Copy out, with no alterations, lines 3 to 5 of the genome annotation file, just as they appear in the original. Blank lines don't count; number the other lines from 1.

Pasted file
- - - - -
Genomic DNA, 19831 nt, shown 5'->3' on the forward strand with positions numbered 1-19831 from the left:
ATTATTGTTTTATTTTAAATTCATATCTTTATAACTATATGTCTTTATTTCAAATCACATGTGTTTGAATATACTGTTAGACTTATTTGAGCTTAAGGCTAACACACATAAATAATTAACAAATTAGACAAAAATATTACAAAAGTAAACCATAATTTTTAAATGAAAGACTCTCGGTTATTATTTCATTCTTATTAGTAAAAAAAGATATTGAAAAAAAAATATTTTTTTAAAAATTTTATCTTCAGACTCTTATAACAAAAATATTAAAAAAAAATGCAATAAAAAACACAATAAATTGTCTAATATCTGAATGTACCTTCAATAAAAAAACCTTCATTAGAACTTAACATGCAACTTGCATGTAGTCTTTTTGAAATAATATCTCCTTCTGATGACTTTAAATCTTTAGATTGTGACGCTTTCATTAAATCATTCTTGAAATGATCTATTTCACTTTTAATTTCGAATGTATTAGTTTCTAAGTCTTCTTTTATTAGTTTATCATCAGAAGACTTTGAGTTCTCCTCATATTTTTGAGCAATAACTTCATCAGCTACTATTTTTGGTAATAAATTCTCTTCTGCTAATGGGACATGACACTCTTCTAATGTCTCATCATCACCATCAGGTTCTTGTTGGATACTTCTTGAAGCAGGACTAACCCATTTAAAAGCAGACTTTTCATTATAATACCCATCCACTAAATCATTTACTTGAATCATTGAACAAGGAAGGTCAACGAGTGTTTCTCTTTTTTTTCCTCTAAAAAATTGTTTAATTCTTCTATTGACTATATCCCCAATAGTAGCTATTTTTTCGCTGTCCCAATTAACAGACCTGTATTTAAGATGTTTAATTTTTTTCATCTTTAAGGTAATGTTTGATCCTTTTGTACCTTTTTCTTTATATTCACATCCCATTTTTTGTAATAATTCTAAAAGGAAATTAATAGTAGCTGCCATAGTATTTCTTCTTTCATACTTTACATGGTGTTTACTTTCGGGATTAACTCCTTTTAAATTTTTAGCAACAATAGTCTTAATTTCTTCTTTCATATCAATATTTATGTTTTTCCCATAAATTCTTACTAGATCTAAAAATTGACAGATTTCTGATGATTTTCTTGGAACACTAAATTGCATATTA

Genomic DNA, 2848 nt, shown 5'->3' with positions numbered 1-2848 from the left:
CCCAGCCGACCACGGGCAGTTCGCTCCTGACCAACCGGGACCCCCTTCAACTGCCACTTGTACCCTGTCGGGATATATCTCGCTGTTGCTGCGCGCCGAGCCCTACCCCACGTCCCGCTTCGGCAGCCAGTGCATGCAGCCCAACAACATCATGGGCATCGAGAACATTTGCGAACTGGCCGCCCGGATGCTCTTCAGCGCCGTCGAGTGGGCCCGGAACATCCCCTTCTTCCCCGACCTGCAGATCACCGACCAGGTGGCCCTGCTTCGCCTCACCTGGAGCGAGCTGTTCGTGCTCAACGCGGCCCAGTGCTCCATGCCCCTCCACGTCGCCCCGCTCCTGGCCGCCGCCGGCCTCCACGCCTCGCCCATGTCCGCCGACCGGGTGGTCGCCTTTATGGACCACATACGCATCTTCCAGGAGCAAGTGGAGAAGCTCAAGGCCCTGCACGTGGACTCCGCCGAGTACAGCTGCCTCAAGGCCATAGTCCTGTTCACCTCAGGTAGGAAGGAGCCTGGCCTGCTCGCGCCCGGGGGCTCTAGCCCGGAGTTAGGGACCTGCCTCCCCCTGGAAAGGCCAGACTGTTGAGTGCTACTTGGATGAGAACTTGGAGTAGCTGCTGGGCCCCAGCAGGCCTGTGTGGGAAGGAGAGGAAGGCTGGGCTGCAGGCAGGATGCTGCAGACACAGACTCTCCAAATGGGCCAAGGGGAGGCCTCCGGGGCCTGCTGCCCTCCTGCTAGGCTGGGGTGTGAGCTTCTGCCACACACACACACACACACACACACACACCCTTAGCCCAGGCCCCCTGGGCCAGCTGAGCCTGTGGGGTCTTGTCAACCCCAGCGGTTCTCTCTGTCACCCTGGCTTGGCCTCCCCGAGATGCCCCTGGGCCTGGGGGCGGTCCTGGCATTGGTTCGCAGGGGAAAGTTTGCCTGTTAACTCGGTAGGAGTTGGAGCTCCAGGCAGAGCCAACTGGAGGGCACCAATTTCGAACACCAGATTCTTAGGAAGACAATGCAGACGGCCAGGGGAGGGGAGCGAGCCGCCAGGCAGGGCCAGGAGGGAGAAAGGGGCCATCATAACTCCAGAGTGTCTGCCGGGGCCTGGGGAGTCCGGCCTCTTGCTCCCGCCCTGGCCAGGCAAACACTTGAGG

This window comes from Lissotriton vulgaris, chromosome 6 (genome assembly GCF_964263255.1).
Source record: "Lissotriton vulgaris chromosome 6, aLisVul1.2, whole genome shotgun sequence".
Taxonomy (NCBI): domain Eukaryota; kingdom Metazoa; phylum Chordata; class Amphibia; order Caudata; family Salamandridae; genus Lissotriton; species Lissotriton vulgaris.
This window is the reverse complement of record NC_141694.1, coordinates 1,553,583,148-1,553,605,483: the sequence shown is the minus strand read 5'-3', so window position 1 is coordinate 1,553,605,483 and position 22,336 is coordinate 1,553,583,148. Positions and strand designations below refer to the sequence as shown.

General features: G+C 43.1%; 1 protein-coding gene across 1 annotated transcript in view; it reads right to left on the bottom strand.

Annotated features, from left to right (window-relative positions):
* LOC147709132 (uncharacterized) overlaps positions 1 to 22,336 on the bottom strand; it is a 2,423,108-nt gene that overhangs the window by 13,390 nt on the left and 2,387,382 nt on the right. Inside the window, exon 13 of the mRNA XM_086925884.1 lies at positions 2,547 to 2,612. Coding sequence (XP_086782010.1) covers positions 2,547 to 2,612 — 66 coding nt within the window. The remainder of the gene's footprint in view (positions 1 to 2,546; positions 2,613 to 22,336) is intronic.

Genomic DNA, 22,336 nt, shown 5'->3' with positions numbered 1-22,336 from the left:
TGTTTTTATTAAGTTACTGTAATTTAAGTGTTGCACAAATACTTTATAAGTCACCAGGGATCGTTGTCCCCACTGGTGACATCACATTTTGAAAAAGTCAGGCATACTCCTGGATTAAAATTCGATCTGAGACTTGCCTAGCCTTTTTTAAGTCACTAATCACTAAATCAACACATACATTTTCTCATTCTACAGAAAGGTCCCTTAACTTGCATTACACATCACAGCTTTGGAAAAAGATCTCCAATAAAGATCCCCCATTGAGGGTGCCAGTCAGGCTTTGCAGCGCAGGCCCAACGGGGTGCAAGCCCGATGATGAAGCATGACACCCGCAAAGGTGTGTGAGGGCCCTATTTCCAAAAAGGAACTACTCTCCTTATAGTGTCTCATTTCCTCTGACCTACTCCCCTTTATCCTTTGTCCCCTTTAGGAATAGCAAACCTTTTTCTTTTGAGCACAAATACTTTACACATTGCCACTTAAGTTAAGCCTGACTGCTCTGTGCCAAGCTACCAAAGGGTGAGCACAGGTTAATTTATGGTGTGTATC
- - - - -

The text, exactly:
Genomic DNA, 2848 nt, shown 5'->3' with positions numbered 1-2848 from the left:
CCCAGCCGACCACGGGCAGTTCGCTCCTGACCAACCGGGACCCCCTTCAACTGCCACTTGTACCCTGTCGGGATATATCTCGCTGTTGCTGCGCGCCGAGCCCTACCCCACGTCCCGCTTCGGCAGCCAGTGCATGCAGCCCAACAACATCATGGGCATCGAGAACATTTGCGAACTGGCCGCCCGGATGCTCTTCAGCGCCGTCGAGTGGGCCCGGAACATCCCCTTCTTCCCCGACCTGCAGATCACCGACCAGGTGGCCCTGCTTCGCCTCACCTGGAGCGAGCTGTTCGTGCTCAACGCGGCCCAGTGCTCCATGCCCCTCCACGTCGCCCCGCTCCTGGCCGCCGCCGGCCTCCACGCCTCGCCCATGTCCGCCGACCGGGTGGTCGCCTTTATGGACCACATACGCATCTTCCAGGAGCAAGTGGAGAAGCTCAAGGCCCTGCACGTGGACTCCGCCGAGTACAGCTGCCTCAAGGCCATAGTCCTGTTCACCTCAGGTAGGAAGGAGCCTGGCCTGCTCGCGCCCGGGGGCTCTAGCCCGGAGTTAGGGACCTGCCTCCCCCTGGAAAGGCCAGACTGTTGAGTGCTACTTGGATGAGAACTTGGAGTAGCTGCTGGGCCCCAGCAGGCCTGTGTGGGAAGGAGAGGAAGGCTGGGCTGCAGGCAGGATGCTGCAGACACAGACTCTCCAAATGGGCCAAGGGGAGGCCTCCGGGGCCTGCTGCCCTCCTGCTAGGCTGGGGTGTGAGCTTCTGCCACACACACACACACACACACACACACACCCTTAGCCCAGGCCCCCTGGGCCAGCTGAGCCTGTGGGGTCTTGTCAACCCCAGCGGTTCTCTCTGTCACCCTGGCTTGGCCTCCCCGAGATGCCCCTGGGCCTGGGGGCGGTCCTGGCATTGGTTCGCAGGGGAAAGTTTGCCTGTTAACTCGGTAGGAGTTGGAGCTCCAGGCAGAGCCAACTGGAGGGCACCAATTTCGAACACCAGATTCTTAGGAAGACAATGCAGACGGCCAGGGGAGGGGAGCGAGCCGCCAGGCAGGGCCAGGAGGGAGAAAGGGGCCATCATAACTCCAGAGTGTCTGCCGGGGCCTGGGGAGTCCGGCCTCTTGCTCCCGCCCTGGCCAGGCAAACACTTGAGG

This window comes from Lissotriton vulgaris, chromosome 6 (genome assembly GCF_964263255.1).